The Insincerity of the President Bush’s Social Justice Agenda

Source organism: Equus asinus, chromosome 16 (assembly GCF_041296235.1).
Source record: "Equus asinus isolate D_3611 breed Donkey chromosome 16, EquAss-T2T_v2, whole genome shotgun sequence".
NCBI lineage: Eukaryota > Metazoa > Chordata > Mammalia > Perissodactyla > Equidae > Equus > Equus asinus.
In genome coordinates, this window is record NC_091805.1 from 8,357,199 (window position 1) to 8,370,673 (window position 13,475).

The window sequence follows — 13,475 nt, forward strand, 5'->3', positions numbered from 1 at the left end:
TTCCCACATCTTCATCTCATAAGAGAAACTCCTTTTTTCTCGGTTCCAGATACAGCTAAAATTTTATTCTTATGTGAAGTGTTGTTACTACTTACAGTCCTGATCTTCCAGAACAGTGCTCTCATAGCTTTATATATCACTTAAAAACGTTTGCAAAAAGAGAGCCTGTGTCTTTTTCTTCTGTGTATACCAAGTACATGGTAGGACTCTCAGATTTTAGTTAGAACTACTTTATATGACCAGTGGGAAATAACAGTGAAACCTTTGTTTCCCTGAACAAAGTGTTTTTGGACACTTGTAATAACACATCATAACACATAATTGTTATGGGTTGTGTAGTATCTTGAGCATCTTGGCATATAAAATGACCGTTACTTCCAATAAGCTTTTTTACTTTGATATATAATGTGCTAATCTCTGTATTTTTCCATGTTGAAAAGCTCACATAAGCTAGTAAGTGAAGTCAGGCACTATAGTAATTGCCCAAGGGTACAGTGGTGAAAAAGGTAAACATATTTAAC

Although this is not meant to fault the Post, it should be noted that its Sunday, March 11 issue included only three words out of the several pounds of material issued that day, which referred to the President’s trip to Latin American. The absence of coverage is a delicious testament to the exiguous nature of Mr. Bush’s social justice agenda and its modest believability when it comes to the Americas. While poverty is nothing new in Latin America, the President’s belated stress on it after six years into his two-term presidency belies the credibility of his commitment to its alleviation. Unfortunately, instead of committing to the pursuit of “social justice” in the region, he is instead reacting to the strategic challenge that is being aggressively sought after by the region’s new leadership– many of whom have courted favor with the masses by attempting to authentically address their grievances. Mr. Bush’s long Latin American trip has been marked by disingenuously pursuing social justice as a matter of strategy rather than of ethical merit. Such a lapse towards Latin America only perpetuates a cycle of interaction based upon patronization and sporadic reactions to strategic challenges than the formation of a sound foreign policy. It would seem that until the United States’ commitment to social justice and the poor are born of its own volition, the insincerity of the President’s social justice agenda will continue to struggle for its own three words in your newspaper.